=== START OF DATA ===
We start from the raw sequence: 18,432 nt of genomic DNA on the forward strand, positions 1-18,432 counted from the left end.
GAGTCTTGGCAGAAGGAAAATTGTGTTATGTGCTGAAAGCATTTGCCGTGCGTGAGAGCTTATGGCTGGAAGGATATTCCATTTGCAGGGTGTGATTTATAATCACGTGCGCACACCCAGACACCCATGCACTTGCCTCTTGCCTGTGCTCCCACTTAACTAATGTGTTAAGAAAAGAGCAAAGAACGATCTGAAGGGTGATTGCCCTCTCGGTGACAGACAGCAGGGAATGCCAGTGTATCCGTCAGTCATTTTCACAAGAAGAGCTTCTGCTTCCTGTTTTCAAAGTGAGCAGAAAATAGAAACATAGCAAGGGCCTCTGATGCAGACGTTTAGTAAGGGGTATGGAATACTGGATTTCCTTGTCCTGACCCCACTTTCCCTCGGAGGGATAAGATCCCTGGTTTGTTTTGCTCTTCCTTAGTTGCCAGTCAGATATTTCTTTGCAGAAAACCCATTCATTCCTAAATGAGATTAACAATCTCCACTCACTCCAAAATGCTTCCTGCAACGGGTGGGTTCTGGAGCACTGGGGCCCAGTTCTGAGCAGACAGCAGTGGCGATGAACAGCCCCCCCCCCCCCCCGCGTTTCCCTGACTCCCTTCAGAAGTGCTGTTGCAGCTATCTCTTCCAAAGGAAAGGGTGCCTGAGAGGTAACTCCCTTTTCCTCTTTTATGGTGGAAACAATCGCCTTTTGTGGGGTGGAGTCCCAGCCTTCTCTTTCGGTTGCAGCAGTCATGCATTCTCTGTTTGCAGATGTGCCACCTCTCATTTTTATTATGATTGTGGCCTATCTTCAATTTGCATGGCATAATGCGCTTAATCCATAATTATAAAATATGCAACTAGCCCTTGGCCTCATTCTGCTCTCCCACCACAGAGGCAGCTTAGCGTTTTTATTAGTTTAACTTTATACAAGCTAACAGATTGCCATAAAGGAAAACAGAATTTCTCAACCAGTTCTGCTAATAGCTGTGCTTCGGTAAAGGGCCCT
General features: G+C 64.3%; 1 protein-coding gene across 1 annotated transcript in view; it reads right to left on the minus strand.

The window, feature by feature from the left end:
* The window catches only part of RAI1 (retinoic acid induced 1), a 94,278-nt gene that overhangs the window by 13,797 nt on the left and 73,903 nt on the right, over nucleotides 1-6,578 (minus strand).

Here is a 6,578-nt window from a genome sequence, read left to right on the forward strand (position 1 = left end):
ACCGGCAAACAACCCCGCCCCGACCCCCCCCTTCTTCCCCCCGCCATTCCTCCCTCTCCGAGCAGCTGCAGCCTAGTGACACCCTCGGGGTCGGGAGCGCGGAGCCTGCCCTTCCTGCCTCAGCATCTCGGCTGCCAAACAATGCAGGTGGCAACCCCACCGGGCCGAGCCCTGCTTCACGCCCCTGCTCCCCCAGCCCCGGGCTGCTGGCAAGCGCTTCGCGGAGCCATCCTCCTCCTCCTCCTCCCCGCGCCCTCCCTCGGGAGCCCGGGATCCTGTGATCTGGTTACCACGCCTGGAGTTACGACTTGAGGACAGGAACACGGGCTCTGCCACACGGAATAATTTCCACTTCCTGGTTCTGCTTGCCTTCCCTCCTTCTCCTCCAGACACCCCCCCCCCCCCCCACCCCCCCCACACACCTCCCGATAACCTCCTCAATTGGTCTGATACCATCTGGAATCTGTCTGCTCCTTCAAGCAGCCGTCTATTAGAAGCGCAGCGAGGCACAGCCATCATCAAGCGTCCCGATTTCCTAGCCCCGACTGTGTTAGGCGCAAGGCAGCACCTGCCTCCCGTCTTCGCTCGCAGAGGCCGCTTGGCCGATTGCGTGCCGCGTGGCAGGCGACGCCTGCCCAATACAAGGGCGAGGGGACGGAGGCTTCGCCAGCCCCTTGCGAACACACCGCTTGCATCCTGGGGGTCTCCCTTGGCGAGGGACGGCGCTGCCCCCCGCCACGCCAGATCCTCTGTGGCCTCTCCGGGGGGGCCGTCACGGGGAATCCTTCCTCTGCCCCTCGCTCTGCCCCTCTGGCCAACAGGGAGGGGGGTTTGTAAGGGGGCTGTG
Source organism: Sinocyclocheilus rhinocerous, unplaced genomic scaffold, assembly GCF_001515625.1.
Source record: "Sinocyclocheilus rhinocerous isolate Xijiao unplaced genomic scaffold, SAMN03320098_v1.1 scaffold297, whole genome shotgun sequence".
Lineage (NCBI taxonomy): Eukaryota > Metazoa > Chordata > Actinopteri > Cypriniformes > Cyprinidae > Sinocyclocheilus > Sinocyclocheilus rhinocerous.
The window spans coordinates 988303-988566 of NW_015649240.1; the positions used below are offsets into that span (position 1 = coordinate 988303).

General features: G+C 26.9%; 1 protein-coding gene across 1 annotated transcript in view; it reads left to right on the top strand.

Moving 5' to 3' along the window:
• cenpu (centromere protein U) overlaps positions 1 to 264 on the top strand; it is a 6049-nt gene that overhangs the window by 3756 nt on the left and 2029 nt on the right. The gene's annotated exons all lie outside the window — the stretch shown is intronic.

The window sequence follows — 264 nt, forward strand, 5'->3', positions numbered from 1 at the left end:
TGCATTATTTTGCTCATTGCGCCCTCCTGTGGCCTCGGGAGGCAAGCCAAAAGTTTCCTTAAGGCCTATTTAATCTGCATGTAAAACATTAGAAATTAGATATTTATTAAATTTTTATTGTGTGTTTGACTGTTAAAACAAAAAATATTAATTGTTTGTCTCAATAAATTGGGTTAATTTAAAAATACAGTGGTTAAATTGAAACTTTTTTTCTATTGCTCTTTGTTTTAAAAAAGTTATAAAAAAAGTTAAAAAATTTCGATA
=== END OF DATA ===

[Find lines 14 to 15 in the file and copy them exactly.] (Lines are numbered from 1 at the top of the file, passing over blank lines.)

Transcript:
• cenpu (centromere protein U) overlaps positions 1 to 264 on the top strand; it is a 6049-nt gene that overhangs the window by 3756 nt on the left and 2029 nt on the right. The gene's annotated exons all lie outside the window — the stretch shown is intronic.

The window sequence follows — 264 nt, forward strand, 5'->3', positions numbered from 1 at the left end: